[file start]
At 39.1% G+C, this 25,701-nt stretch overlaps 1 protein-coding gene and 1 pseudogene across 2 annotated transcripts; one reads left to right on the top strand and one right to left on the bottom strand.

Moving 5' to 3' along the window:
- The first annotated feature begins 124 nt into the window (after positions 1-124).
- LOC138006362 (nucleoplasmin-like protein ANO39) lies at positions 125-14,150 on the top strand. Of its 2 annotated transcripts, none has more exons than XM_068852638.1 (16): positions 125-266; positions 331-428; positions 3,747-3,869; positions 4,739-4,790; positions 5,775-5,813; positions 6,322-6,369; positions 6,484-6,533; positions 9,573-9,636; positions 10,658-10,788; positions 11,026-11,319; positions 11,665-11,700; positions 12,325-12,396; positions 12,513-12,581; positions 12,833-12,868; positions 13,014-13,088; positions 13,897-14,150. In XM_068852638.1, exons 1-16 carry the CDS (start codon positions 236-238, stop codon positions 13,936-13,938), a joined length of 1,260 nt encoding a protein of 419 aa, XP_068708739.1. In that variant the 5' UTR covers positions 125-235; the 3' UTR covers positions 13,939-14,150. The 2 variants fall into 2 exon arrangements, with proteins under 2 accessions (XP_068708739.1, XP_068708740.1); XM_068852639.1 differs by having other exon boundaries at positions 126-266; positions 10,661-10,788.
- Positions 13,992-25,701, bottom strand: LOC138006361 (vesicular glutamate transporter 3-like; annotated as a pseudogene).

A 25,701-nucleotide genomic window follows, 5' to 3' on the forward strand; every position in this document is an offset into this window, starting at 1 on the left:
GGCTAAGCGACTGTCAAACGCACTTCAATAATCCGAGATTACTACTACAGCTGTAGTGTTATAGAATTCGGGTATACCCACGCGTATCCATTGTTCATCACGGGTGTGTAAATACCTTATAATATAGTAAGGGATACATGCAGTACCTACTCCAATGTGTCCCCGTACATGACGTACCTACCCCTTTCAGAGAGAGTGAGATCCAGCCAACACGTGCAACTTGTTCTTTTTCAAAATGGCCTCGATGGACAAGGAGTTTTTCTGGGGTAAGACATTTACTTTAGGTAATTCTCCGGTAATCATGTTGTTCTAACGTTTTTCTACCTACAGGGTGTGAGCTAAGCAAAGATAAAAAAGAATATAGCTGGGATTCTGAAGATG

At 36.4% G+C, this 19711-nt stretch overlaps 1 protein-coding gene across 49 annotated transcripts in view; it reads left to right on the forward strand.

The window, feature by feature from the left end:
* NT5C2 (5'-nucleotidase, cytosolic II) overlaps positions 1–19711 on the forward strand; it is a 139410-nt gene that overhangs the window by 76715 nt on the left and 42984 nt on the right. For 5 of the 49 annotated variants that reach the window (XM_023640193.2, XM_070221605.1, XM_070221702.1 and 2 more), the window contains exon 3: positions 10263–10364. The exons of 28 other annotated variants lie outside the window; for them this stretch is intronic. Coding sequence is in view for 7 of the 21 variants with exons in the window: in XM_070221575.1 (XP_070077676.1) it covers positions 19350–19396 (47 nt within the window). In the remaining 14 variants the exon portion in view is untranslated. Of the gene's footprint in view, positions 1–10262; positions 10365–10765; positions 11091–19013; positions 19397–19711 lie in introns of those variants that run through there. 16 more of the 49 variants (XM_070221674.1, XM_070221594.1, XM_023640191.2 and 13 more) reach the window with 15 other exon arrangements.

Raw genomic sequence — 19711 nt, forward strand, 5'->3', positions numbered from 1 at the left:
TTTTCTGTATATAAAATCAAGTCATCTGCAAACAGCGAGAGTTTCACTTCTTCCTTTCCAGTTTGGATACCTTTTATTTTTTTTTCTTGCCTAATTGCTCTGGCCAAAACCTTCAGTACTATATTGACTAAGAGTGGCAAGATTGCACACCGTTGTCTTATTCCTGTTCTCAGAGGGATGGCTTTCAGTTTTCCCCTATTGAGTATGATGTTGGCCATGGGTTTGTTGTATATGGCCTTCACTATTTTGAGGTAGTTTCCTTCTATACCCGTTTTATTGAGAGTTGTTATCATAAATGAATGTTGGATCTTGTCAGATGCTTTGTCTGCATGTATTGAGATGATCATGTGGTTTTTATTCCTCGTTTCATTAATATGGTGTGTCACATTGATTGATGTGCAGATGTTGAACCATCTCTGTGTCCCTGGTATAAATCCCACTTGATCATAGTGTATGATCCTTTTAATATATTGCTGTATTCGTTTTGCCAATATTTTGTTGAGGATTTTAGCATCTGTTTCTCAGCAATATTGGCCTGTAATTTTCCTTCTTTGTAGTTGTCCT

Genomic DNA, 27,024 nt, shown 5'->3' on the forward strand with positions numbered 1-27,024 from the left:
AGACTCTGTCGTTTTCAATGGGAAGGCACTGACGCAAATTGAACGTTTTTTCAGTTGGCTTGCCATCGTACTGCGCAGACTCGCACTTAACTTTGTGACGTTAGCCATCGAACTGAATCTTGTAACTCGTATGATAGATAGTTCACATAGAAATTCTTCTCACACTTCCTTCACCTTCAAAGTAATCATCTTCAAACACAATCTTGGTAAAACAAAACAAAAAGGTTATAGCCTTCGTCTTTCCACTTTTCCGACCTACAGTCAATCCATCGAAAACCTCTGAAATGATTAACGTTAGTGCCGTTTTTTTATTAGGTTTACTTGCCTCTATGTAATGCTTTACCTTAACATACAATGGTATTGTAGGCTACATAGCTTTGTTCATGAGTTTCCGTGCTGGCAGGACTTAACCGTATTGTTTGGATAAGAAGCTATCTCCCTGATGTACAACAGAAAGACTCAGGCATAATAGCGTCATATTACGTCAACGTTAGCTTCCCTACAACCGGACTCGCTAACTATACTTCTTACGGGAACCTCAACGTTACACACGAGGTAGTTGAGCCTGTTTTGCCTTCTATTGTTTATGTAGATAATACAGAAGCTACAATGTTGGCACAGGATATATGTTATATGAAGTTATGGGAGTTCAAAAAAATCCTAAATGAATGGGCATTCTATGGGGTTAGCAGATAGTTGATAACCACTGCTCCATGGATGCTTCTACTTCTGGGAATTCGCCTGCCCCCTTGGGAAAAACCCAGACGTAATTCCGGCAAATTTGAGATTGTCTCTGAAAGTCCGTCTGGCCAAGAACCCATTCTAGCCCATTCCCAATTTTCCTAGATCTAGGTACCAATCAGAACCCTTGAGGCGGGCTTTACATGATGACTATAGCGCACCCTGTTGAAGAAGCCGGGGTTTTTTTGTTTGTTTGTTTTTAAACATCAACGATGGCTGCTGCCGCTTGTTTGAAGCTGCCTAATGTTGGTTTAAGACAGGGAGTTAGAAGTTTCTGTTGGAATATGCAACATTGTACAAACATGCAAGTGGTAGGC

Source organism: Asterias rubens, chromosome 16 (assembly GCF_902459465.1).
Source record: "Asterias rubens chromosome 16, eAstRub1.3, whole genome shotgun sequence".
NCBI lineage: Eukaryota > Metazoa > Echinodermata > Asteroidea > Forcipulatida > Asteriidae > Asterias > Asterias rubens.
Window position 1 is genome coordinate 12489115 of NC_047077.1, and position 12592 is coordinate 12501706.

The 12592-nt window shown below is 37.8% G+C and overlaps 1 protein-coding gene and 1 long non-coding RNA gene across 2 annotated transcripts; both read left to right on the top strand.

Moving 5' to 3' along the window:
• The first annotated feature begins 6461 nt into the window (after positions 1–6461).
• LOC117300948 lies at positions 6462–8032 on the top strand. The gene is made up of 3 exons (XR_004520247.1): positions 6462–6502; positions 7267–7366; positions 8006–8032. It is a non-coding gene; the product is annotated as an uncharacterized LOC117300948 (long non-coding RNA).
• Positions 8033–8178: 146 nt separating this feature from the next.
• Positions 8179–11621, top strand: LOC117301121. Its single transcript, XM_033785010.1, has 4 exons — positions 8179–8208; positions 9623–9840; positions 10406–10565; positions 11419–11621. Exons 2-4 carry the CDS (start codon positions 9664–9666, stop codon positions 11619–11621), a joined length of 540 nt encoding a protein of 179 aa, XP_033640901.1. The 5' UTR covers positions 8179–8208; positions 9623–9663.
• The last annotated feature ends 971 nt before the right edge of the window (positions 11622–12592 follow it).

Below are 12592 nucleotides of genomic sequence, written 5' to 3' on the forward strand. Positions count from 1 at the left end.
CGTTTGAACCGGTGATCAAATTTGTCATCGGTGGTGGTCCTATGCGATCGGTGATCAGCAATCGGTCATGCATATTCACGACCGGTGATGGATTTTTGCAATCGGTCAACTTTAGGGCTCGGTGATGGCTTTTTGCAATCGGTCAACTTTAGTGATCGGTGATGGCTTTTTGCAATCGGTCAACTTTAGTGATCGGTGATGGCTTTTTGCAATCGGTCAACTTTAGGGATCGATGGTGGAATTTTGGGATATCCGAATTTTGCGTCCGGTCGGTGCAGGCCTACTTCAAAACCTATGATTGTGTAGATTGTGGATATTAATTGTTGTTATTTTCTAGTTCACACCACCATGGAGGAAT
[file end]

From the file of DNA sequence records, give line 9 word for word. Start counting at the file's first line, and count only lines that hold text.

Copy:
The window, feature by feature from the left end: